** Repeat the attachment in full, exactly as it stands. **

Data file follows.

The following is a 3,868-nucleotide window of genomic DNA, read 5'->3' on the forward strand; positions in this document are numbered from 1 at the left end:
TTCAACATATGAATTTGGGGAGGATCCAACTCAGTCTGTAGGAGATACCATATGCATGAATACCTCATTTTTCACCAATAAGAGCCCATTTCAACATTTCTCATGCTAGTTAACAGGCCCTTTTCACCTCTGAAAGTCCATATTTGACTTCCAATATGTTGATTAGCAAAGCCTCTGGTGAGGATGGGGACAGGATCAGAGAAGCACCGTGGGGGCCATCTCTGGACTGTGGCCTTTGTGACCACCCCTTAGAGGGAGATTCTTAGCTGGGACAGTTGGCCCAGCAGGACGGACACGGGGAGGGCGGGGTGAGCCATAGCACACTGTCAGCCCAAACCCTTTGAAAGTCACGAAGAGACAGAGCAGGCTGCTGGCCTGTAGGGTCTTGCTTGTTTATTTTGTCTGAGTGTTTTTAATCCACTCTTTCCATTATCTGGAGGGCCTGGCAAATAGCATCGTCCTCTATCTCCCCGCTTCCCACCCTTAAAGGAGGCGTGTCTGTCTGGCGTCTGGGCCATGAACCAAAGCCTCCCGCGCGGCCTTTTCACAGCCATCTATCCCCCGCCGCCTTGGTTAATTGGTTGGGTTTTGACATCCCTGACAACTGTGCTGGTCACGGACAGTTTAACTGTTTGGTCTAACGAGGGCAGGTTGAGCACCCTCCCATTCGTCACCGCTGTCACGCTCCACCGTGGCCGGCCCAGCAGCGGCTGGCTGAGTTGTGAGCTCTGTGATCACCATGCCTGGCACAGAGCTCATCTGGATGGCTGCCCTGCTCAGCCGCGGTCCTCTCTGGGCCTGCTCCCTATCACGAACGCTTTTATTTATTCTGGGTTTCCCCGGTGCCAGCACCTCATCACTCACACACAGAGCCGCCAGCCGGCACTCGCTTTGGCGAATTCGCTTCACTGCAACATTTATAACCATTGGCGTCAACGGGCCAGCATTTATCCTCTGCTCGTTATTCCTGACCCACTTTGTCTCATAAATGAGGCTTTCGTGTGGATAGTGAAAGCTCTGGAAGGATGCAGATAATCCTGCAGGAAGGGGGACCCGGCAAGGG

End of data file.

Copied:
The following is a 3,868-nucleotide window of genomic DNA, read 5'->3' on the forward strand; positions in this document are numbered from 1 at the left end:
TTCAACATATGAATTTGGGGAGGATCCAACTCAGTCTGTAGGAGATACCATATGCATGAATACCTCATTTTTCACCAATAAGAGCCCATTTCAACATTTCTCATGCTAGTTAACAGGCCCTTTTCACCTCTGAAAGTCCATATTTGACTTCCAATATGTTGATTAGCAAAGCCTCTGGTGAGGATGGGGACAGGATCAGAGAAGCACCGTGGGGGCCATCTCTGGACTGTGGCCTTTGTGACCACCCCTTAGAGGGAGATTCTTAGCTGGGACAGTTGGCCCAGCAGGACGGACACGGGGAGGGCGGGGTGAGCCATAGCACACTGTCAGCCCAAACCCTTTGAAAGTCACGAAGAGACAGAGCAGGCTGCTGGCCTGTAGGGTCTTGCTTGTTTATTTTGTCTGAGTGTTTTTAATCCACTCTTTCCATTATCTGGAGGGCCTGGCAAATAGCATCGTCCTCTATCTCCCCGCTTCCCACCCTTAAAGGAGGCGTGTCTGTCTGGCGTCTGGGCCATGAACCAAAGCCTCCCGCGCGGCCTTTTCACAGCCATCTATCCCCCGCCGCCTTGGTTAATTGGTTGGGTTTTGACATCCCTGACAACTGTGCTGGTCACGGACAGTTTAACTGTTTGGTCTAACGAGGGCAGGTTGAGCACCCTCCCATTCGTCACCGCTGTCACGCTCCACCGTGGCCGGCCCAGCAGCGGCTGGCTGAGTTGTGAGCTCTGTGATCACCATGCCTGGCACAGAGCTCATCTGGATGGCTGCCCTGCTCAGCCGCGGTCCTCTCTGGGCCTGCTCCCTATCACGAACGCTTTTATTTATTCTGGGTTTCCCCGGTGCCAGCACCTCATCACTCACACACAGAGCCGCCAGCCGGCACTCGCTTTGGCGAATTCGCTTCACTGCAACATTTATAACCATTGGCGTCAACGGGCCAGCATTTATCCTCTGCTCGTTATTCCTGACCCACTTTGTCTCATAAATGAGGCTTTCGTGTGGATAGTGAAAGCTCTGGAAGGATGCAGATAATCCTGCAGGAAGGGGGACCCGGCAAGGG